The two policemen went about interviewing locals and looking back into the case, and one of the people they came back around to was John F. Schumacher, who had purchased McLaughlin’s land. At the time of the disappearance he had been briefly considered a suspect in possible foul play because it had turned out that the sale of the land had not been particularly amicable and the two had had frequent heated arguments and even made death threats against each other, but with no evidence at all he had been dropped as a person of interest. However, now Carey felt it was time to go back and question him again. When they arrived at the farm, they were told they could have a look around, and as they did Gladstone was overcome by another of his visions, insisting that someone had been killed in the barn and buried nearby. There was absolutely no real evidence of this at the time, only Gladstone’s eerie prediction, but they nevertheless asked Schumacher if he would mind coming in for questioning, knowing full well they had no grounds to force him to do so. Perhaps because he thought he knew he had nothing to hide, Schumacher surprisingly agreed, and the next chapter of the weird story would unfold.

Under questioning Schumacher was mostly smug through it all, telling them that his story was the same as before and that he was innocent, and throughout it all Gladstone merely stared at him with an inscrutable look on his face. Just as Carey and Woods were about to concede that the whole thing had been a waste of time, Gladstone then spoke for the first time during the interview, going into detail about what he now saw playing out in his head. He claimed that Schumacher and McLachlan had had an argument, during which Schumacher had struck him over the head to kill him before burying his body nearby at a well. Schumacher was immediately visibly unnerved and anxious, all hints of smugness melting from his demeanor, and after several minutes of dumfounded silence he broke down crying and confessed that indeed he had killed McLachlan, that Gladstone was right, and began to tell them what had happened that night.

According to Schumacher, Scotty had been the one to start the argument, and had been the one who had made things physical when he had attacked him with a shovel. In Schumacher’s version of events, he had picked up a pitchfork and smashed Scotty in the head with it out of self-defense, not meaning to actually kill him. He claimed that he had then gotten rid of the body out of fear of being hanged for murder, burying it out by the old well just as Gladstone had said. Carey and Woods listened to all of this in utter shock, but despite this amazing break in the case, without a body it was impossible to arrest him on the word of a self-professed psychic. However, this would change when they went out to the well and managed to dig up the remains of Scotty McLachlan, dressed in tattered clothes and complete with busted in skull, buried in a pile of dirt and manure. Gladstone had been right. At the ensuing trial, John Franck Schumacher was tried for the murder of James Stewart “Scotty” McLachlan and it would be deemed to have been self-defense, with Schumacher sentenced to seven years in the penitentiary at Prince Albert, Saskatchewan.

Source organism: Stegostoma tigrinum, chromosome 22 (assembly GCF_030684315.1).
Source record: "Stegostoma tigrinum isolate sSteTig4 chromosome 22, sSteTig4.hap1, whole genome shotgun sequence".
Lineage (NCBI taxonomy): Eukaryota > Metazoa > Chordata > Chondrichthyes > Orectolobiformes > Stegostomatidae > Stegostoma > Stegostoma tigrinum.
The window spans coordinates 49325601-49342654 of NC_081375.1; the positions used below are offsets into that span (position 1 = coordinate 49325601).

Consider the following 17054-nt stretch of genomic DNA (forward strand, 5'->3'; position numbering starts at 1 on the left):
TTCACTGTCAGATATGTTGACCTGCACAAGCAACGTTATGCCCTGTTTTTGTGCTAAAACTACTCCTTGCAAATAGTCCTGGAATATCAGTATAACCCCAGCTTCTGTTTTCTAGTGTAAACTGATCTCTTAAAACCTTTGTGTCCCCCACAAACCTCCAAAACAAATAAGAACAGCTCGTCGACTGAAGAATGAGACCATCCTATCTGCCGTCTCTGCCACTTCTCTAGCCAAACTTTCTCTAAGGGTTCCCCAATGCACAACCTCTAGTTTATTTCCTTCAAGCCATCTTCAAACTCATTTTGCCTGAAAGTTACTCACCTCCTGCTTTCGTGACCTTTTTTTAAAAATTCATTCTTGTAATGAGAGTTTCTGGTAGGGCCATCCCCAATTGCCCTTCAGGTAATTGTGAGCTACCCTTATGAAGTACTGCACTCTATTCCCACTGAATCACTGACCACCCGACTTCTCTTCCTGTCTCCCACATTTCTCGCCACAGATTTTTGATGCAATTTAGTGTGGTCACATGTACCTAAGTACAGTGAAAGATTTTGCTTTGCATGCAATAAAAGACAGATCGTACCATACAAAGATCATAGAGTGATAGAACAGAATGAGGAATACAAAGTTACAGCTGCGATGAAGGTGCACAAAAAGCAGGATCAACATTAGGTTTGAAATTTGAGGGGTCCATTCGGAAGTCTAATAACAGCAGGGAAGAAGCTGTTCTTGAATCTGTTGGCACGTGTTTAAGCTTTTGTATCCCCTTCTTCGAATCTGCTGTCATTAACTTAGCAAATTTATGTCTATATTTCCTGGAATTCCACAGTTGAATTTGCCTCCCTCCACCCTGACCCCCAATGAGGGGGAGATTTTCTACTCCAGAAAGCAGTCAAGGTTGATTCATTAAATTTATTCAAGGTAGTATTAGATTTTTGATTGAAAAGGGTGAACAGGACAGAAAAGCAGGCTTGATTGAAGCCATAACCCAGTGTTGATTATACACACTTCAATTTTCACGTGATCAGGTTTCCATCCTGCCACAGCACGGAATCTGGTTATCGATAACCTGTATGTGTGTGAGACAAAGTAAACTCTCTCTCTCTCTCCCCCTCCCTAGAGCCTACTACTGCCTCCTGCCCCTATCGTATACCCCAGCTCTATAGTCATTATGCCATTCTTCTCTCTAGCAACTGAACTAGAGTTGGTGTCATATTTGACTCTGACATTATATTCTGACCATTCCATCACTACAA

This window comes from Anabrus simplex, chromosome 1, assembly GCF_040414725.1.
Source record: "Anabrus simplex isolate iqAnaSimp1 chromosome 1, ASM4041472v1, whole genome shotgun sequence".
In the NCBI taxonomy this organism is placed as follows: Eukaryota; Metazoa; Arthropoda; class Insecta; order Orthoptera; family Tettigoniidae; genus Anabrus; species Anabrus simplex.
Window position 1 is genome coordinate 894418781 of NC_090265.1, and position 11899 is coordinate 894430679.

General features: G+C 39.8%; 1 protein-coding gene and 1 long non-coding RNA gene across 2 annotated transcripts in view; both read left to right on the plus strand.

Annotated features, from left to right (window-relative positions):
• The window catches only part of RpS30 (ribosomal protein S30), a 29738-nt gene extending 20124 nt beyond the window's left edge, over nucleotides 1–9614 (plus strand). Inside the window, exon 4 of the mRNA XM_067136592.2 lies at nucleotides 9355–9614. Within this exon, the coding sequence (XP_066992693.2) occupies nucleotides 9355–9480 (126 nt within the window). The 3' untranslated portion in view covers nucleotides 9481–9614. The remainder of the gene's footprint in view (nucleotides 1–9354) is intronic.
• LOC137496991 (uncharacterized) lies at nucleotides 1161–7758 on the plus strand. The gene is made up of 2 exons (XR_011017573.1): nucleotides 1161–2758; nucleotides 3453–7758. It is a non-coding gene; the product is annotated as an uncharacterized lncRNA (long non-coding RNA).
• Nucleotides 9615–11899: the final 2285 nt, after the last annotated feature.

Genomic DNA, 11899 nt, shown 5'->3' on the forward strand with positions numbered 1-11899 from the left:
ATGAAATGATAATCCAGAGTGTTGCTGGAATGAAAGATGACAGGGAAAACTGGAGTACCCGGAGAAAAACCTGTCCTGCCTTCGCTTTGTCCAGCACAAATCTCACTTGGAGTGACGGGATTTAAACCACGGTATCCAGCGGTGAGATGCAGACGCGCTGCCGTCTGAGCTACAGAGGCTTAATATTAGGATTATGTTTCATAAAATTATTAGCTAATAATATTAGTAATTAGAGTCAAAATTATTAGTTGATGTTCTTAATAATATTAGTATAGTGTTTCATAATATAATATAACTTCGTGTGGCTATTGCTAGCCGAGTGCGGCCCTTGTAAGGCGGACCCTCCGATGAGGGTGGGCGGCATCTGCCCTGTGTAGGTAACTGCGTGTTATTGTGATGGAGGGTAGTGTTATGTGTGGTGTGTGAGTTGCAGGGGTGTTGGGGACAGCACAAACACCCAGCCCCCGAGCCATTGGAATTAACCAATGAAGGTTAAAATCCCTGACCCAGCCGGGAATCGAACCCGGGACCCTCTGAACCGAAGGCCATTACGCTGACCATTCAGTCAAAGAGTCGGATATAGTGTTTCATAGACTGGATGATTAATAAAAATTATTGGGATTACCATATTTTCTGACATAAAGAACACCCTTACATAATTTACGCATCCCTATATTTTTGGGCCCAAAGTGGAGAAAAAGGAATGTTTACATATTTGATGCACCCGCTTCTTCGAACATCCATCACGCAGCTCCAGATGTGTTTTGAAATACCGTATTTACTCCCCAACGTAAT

As for Gladstone, it seems that an arsonist set fire to Gladstone’s apartment in Saskatoon, the elderly clairvoyant’s adventure in Beechy had made him gravely ill, and a bedridden Gladstone had to be carried from the inferno by a fireman and a police officer onto the nearby street. Professor Henry Gladstone apparently lost about $10,000-worth of personal belongings in the fire that consumed his apartment building. It appeared, however, that he may have also regained his mysterious ability, as he correctly predicted that a body would be found in the ashes. Adding to the story is that the skull of James ‘Scotty’ McLachlan was kept in the basement evidence vault at the Kerrobert Courthouse until 1996, and it seems the courthouse was haunted after that, with "rumours that the courthouse is haunted. People have heard whispering voices in otherwise empty rooms, and footsteps ascending the main stairway." It seems odd that the skull should be locked away like that, and the haunting it has supposedly caused just adds another layer to the weird story. What is going on here and was Gladstone really tuned into it all? It seems we may never know for sure. 

Brent Swancer

Brent Swancer is an author and crypto expert living in Japan. Biology, nature, and cryptozoology still remain Brent Swancer’s first intellectual loves. He's written articles for MU and Daily Grail and has been a guest on Coast to Coast AM and Binnal of America.